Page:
Helping Residents Cope with Age-related Macular Degeneration

by | Feb 18, 2021

For people over 50, age-related macular degeneration (AMD) is a leading cause of blindness. Caught early, it is treatable; unfortunately, warning signs come late. In its early stages, it is usually asymptomatic.[1] The disease attacks the macula, the central and most sensitive area of the retina. The development of drusen, small deposits of cellular debris that accumulate under the retina, mildly impair vision in early and intermediate AMD. With the onset of late AMD, vision loss due to drusen is compounded by damage to the macula, which presents as a hole in the center of the field of vision (see below).[2]

Source: https://www.hopkinsmedicine.org/wilmer/conditions/mac_degen.html

There are two types of late AMD: “dry” and “wet.” In dry AMD, which is more common, loss of vision is gradual, while wet AMD, in some cases, progresses rapidly.[3]

Here are four things your facility can do to help residents cope with AMD:

  1. Preventing AMD

The best way to help residents cope with the disease, of course, is to prevent it in the first place. Fortunately, the damage from AMD can be significantly slowed or even stopped in its early stages, but unfortunately, a common eye myth is that eye exams are necessary only for people experiencing a problem.[4] Those over the age of 50, especially if they have diabetes, need regular – usually annual – comprehensive eye exams with dilation conducted by an ophthalmologist. An exam is often the only way an individual will learn they have early or even intermediate AMD.[5]

Age is the most influential risk factor for the disease, but conditions like high blood pressure and vitamin D deficiency – along with smoking – can further increase an individual’s chances of contracting AMD.[6]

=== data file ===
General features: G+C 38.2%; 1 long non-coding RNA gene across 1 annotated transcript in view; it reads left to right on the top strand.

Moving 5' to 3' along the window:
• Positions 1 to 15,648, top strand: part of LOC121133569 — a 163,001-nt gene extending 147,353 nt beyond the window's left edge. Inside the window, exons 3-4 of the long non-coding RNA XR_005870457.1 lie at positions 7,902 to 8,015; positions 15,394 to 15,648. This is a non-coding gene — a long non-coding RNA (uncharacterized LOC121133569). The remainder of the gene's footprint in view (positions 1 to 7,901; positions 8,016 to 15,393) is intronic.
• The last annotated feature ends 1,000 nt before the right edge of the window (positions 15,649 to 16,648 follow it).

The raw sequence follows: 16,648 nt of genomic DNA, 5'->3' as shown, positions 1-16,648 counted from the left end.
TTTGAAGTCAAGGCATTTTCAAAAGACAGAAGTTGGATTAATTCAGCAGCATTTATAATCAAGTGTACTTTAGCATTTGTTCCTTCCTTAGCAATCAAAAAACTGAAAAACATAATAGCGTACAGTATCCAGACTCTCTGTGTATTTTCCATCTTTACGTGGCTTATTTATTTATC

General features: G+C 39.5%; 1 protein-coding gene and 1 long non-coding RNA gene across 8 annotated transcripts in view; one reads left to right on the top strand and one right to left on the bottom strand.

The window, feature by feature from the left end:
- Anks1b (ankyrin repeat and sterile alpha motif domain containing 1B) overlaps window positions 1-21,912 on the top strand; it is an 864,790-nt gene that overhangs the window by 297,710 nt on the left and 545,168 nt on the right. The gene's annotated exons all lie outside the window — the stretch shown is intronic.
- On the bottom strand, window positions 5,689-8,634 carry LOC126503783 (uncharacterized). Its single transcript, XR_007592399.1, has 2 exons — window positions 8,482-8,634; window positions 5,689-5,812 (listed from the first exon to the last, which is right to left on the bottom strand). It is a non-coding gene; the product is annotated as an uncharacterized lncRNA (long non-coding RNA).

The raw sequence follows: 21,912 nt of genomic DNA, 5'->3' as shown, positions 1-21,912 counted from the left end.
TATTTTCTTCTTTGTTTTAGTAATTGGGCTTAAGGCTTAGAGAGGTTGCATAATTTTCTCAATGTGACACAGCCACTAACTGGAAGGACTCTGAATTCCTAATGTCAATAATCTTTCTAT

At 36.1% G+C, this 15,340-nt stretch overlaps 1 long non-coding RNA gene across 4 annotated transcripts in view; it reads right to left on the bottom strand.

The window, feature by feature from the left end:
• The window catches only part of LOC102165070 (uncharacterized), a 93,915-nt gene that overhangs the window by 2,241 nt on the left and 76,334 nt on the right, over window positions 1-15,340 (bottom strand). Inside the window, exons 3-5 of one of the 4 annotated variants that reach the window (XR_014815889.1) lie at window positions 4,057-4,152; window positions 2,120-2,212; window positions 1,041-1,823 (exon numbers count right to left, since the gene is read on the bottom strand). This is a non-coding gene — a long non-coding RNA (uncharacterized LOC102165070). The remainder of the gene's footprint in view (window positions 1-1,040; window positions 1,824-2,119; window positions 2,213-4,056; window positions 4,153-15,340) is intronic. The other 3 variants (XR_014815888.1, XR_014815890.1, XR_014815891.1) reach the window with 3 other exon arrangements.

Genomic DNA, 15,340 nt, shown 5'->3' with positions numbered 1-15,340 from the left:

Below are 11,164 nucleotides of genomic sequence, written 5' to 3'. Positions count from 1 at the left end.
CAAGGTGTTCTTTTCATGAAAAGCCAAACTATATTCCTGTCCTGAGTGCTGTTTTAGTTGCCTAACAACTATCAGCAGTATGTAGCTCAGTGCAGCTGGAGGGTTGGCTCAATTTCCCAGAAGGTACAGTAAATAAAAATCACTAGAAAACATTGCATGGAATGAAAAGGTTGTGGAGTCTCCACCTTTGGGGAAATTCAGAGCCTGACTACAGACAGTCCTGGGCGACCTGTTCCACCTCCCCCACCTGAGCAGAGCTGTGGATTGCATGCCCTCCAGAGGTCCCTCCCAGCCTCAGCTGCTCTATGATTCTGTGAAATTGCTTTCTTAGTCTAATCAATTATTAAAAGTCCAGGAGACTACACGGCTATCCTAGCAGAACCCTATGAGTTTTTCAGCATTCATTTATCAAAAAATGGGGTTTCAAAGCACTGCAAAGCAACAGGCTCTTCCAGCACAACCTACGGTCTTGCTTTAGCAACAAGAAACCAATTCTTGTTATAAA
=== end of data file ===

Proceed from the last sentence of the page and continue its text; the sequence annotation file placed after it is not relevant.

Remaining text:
Lifestyle adjustments can help. “Regular exercise, quitting smoking, and eating a nutritious diet rich in green, leafy vegetables are good not only for your eyes but for your overall health status,” explains Dr. Jeffrey Heier, clinical instructor in ophthalmology at the Massachusetts Eye and Ear Infirmary and director of the Retina Service at Ophthalmic Consultants of Boston.[7]

  1. Treatment of AMD

There is no cure for AMD, but the disease can be treated. “The good news,” said Vincent Hau, MD, Ph.D., and board-certified ophthalmologist, “is that there are now new treatments that can help slow or stabilize the disease in some individuals. For example, the availability of intravitreal anti-VEGF injections for neovascular (wet) AMD may be able to help patients retain some of their central vision.”[8] In dry AMD, progression can be slowed by protecting vision by wearing sunglasses and following the AREDS2 diet, which is a specific regimen known to support eye health.[9]

Additional treatments include:

  • Photodynamic laser therapy uses a combination of a light-sensitive drug injection with high energy laser light to destroy abnormal blood cells present in AMD.